Sponsored Link •
Bill Venners: Another design principle you listed was, "Hide as much of the implementation as possible." What is that about?
Elliotte Rusty Harold: That's just a good general principle of object-oriented programming. You want to expose a certain API and keep everything else private. You don't want your clients to see how you are doing certain things that they don't need to know.
If you expose too much, there are two costs. One is, it confuses the client programmers. It takes mental effort to learn and understand these things, and hey, they don't need to know. Smaller is better. Smaller is simpler. That's one of the big advantages of data encapsulation that's not often pushed in object-oriented textbooks, though I think it's one of the most important in practice.
The other advantage to implementation hiding is very well known: it allows you
to vary the implementation. If later you decide that
java.lang.String class isn't fast enough for your needs, you can
change the implementation to use arrays of
chars. You can get
away with that kind of change without breaking client code.
Hiding implementation also means that clients can't sneak behind the public methods and break things by calling methods out of order than the implementation would normally call them, for example. But far and away the most important practical reason for encapsulation is it makes the classes simpler and easier to understand.
Bill Venners: You also mentioned in your talk, "Design for subclassing or prohibit it."
Elliotte Rusty Harold: That is taken directly from Joshua Bloch's book Effective Java. If you're going to allow subclasses, you must remember that subclasses typically need to have a greater access to the superclass members than the general public. Subclasses also need to access the superclass in different ways from the general public. So designing for subclassing takes extra effort. You really need to think about what a subclass is going to do, what it can do, what it should be able to do. It is much harder to get the design right for a subclass than just for a client object that's merely invoking the methods.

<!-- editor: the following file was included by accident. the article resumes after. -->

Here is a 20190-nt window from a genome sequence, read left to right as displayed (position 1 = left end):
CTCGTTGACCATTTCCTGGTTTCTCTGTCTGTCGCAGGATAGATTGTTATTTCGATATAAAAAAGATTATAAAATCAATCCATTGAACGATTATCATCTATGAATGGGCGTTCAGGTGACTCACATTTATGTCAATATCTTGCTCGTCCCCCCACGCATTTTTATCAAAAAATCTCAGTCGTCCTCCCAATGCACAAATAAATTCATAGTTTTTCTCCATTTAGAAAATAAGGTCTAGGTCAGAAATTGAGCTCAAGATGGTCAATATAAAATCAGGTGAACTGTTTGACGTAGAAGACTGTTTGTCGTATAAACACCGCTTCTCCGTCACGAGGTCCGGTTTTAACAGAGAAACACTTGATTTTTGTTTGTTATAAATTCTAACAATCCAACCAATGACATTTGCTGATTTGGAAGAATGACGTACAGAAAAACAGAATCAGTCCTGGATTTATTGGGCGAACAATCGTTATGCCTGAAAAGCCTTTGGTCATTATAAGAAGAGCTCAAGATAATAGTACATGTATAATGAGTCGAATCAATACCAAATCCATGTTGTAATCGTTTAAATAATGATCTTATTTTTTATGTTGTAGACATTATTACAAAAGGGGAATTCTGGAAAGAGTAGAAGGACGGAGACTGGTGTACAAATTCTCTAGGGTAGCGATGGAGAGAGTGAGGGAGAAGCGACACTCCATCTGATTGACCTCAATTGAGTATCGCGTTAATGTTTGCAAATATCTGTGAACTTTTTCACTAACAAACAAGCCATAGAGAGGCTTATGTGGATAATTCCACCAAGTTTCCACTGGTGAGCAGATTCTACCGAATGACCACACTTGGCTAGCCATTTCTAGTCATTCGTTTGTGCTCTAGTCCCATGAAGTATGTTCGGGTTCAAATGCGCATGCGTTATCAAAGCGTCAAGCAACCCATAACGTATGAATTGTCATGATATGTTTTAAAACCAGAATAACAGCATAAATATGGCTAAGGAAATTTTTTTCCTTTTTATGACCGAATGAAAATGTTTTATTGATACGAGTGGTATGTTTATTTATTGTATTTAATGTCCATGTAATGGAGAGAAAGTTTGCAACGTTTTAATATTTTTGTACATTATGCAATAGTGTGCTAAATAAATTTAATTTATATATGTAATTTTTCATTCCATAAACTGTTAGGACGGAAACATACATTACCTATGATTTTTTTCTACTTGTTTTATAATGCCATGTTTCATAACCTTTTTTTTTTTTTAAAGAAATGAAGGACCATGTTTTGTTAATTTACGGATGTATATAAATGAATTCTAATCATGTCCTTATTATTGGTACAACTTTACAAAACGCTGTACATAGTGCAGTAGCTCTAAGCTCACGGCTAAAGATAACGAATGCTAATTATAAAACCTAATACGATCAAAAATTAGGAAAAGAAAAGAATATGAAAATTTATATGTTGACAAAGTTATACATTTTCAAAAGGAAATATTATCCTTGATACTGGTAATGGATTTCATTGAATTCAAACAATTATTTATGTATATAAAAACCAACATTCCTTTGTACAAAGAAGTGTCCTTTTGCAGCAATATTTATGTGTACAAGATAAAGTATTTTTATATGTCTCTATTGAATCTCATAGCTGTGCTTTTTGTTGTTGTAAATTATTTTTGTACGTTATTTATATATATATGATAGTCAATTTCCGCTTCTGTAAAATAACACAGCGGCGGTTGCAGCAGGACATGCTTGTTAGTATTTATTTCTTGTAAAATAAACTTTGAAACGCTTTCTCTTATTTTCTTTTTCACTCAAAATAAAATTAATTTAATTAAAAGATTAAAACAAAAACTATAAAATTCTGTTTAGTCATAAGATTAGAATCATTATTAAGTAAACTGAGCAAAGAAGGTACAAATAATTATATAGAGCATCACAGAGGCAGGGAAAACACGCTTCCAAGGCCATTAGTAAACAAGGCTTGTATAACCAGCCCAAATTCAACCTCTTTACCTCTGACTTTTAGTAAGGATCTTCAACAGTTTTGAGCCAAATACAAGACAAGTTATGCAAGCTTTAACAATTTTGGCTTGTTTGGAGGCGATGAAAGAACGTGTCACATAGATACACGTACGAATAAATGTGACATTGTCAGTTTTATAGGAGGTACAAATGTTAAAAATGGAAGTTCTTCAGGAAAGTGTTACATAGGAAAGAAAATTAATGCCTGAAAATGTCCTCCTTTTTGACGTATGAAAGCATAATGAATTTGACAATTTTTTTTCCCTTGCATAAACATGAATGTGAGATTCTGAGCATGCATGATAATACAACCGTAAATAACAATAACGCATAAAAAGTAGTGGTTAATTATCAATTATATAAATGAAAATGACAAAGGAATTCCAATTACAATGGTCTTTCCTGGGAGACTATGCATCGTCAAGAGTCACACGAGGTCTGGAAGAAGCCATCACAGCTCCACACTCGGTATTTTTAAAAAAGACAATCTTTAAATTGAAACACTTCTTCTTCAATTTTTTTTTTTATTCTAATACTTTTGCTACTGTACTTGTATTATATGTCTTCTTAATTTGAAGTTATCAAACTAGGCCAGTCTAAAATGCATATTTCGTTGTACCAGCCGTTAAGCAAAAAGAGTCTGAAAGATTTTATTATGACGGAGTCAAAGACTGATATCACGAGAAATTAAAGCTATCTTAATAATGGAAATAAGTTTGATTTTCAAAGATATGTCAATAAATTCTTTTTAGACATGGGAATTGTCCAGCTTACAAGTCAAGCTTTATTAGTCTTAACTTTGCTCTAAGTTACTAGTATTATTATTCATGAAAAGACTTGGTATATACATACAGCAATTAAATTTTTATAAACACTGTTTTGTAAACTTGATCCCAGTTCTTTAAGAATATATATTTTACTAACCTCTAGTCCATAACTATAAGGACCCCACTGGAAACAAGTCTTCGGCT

That being said, sometimes subclasses are in fact useful, so you do the work. If you don't do the work, if you don't really think about what subclasses do and don't need and how they'll interact with the superclass, you should make the class final to prevent it from being subclassed. Because often, subclasses sneak behind the normal barriers of access protection, and they can get at pieces of the class in ways you had not intended.
So one principle I follow in design is that all classes start their life as final. If at some point I discover a reasonable need to subclass, either my own or somebody else's, then I will remove the final modifier. I take this approach because once a class is published as non-final, it becomes very hard to make the class final later on.